This class will offer objective and research-demonstrated, evidence-based, effective tools for working on one’s “Relationship House” from regular maintenance, to repairs, to renovations, and/or total overhauls. Not just based on opinions or well-intentioned suggestions, the material  presented comes from the art and science behind happy, healthy, satisfying, and fulfilling relationships distilled from empirical studies carried out for over 40 years by relationship researchers, psychologists, and marriage and family therapists at the Gottman Institute.

During the class, behaviors that are counter-productive, like “The Four Horsemen of the Apocalypse,” (which can accurately predict divorce) will be identified (with their appropriate antidotes); as well as seven practical, proven, principles for making marriage work, grow, and thrive (regardless of being same-sex or hetero marriages or couples living together).

McNeil, CharlieWhether to get some good information, tools, and assistance for your own relationship; to be a resource for friends; or to help parishioners and enhance your own pastoral marriage counseling; this class will offer practical, down-to-earth information to enhance marriages (made in heaven or not) with the spirit of a scientist and the soul of a romantic.

About Charlie:

Dr. Charlie McNeil, L.M.F.T. is in private practice as a Psychotherapist and Marriage and Family Therapist (licensed since 1983). A Drew alum (M.Div. ’78 and D.Min. ’79), he also holds degrees from Grove City College (B.A. in Psychology and Religion) and Seton Hall University (Ed.S. in Marriage and Family Therapy). He is a Clinical Fellow in AAMFT, an ordained United Methodist minister (retired from the GNJAC after serving under appointment for over 30 years), and an Adjunct at Drew University. He and his wife, Jane McKeever, live in Allamuchy, NJ.

November 4 – Mindfulness and Technology

Seminary Hall Room 205

Gamin Bartle

The web site Statistica projects that 2.08 billion people worldwide will own a smartphone this year. There are certainly many wonderful uses for these smartphones and other technology devices — features that connect us to one another, provide help in an emergency, and put the world’s knowledge at our fingertips. Smartphone ownership is increasing exponentially in developing countries, giving millions access to resources that were unimaginable not that many years ago. And yet, there are dangers of technology overuse. Virtually everywhere you look, people are looking down at screens instead of looking up: at other people, at the world around them, even at traffic. Voices of warning about the effects of too much technology use are getting louder and more insistent.

This workshop provides a collaborative space in which participants will address issues surrounding mindfulness and technology. Our common goal will be to formulate practical strategies for using technology intentionally, mindfully and thoughtfully in our lives and work. Strategies in these three areas work together to foster active choices in using technology, balance between screentime and “real” life, and more peaceful and successful personal interactions when communicating via technology.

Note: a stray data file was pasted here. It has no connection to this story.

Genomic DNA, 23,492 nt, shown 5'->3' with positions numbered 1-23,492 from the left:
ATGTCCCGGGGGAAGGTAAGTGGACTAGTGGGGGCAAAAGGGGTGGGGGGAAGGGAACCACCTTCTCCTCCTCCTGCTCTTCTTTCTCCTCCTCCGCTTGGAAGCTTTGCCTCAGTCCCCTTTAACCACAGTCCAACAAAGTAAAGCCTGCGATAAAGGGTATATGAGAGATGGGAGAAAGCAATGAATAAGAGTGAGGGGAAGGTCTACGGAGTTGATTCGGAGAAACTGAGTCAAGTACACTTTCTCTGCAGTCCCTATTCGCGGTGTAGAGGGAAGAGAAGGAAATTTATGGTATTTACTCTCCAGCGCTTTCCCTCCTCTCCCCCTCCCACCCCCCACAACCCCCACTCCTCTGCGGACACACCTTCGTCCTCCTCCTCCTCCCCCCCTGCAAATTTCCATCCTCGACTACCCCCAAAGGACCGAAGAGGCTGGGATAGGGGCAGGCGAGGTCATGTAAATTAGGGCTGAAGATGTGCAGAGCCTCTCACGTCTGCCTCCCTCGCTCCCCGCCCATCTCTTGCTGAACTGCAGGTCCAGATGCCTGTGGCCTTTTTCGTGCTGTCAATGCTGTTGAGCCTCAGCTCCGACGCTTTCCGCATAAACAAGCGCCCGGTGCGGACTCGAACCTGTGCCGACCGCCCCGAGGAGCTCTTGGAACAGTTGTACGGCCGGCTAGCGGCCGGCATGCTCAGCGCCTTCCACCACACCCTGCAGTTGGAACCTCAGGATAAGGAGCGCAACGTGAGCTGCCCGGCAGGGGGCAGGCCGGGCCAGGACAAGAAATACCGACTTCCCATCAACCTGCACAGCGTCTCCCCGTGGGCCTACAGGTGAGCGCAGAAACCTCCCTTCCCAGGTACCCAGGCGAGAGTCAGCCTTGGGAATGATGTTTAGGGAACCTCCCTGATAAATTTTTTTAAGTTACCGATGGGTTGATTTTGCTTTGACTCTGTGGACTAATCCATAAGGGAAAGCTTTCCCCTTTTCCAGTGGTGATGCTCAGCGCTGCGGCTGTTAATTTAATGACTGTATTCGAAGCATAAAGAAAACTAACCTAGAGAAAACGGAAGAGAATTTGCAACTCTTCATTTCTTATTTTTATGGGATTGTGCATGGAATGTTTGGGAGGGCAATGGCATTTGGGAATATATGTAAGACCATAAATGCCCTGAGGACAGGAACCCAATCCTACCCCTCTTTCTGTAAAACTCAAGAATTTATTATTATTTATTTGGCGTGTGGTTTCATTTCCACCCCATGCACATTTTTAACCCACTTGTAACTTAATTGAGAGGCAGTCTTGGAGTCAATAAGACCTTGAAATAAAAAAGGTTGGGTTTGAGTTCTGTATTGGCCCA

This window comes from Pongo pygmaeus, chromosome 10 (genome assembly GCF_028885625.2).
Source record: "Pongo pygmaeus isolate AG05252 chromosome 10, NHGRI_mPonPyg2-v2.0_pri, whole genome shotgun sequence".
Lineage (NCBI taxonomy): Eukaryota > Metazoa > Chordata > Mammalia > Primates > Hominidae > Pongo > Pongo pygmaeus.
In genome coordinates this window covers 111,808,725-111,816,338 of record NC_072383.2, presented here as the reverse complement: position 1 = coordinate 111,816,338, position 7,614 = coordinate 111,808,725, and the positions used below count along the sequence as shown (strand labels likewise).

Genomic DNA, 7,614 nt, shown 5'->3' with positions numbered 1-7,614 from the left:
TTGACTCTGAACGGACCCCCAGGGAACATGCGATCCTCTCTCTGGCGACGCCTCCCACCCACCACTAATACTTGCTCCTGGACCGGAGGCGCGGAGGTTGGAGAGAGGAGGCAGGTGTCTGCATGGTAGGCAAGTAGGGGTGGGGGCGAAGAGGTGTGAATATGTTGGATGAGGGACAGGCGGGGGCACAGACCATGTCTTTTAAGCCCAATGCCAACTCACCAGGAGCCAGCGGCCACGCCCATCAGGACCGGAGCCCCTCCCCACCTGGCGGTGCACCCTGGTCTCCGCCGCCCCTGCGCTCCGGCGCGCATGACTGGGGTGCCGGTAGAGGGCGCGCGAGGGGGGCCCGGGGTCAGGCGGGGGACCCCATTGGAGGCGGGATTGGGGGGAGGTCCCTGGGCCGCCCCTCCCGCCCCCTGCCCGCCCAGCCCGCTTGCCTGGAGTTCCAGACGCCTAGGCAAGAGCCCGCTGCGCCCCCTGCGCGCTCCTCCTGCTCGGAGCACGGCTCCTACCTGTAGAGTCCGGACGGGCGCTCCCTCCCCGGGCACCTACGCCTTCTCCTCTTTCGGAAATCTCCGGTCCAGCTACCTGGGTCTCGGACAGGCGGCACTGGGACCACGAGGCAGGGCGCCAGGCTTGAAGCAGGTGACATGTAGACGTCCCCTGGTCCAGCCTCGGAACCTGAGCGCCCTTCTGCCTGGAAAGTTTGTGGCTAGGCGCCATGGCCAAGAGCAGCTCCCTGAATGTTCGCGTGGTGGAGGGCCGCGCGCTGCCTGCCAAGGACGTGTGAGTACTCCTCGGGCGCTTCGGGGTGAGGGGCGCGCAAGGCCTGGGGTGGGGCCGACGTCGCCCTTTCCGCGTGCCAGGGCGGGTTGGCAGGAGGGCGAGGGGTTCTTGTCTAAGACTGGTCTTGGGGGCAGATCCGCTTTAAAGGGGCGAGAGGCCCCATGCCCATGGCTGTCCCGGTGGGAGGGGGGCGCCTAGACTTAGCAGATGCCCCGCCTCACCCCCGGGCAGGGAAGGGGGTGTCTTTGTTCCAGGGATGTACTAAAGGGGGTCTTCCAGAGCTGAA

• Intentionality:  choosing how we spend our screentime, what we do with technology, and how we can think critically about technology use;
  • Mindfulness: balancing other areas in our lives with screentime, feeling at ease with how much time we spend on our devices, and finding ways to encourage others to be mindful in their own technology use;
  • Thoughtfulness: realizing how we affect others with our online behaviors; choosing to be more thoughtful in our expectations of immediate responses, and creating “rules of technology behavior” that encourage better personal interactions and relationships.

This presentation will suggest ways to use technology to connect rather than distance us from each other. Modeling intentionality, mindfulness and thoughtfulness in our digital lives could inspire people around us and our wider communities to do the same.

About Gamin:

Gamin Bartle is Senior Director of Instructional Technology and User Services at Drew University. She has worked in the field of Instructional Technology since 1996, and has worked at Drew since 2005. She worked with Language Learning Technologies at the University of Virginia and the University of Alabama (Birmingham and Tuscaloosa). Upon her arrival at Drew, Gamin broadened the scope of her work to encompass Instructional Technology in general Gamin feels strongly that it is incumbent on technologists like herself to be critical thinkers about how technology is used in both useful and harmful ways by people of all walks of life. She is currently researching and writing about mindfulness and technology. Her passion is encouraging people to take notice of how they spend time with technology, how this balances with their non-technology time, and how their use of technology impacts their lives and our society as a whole. The goal of this work is to identify concrete, workable strategies for people to be intentional, mindful, and thoughtful about their technology use.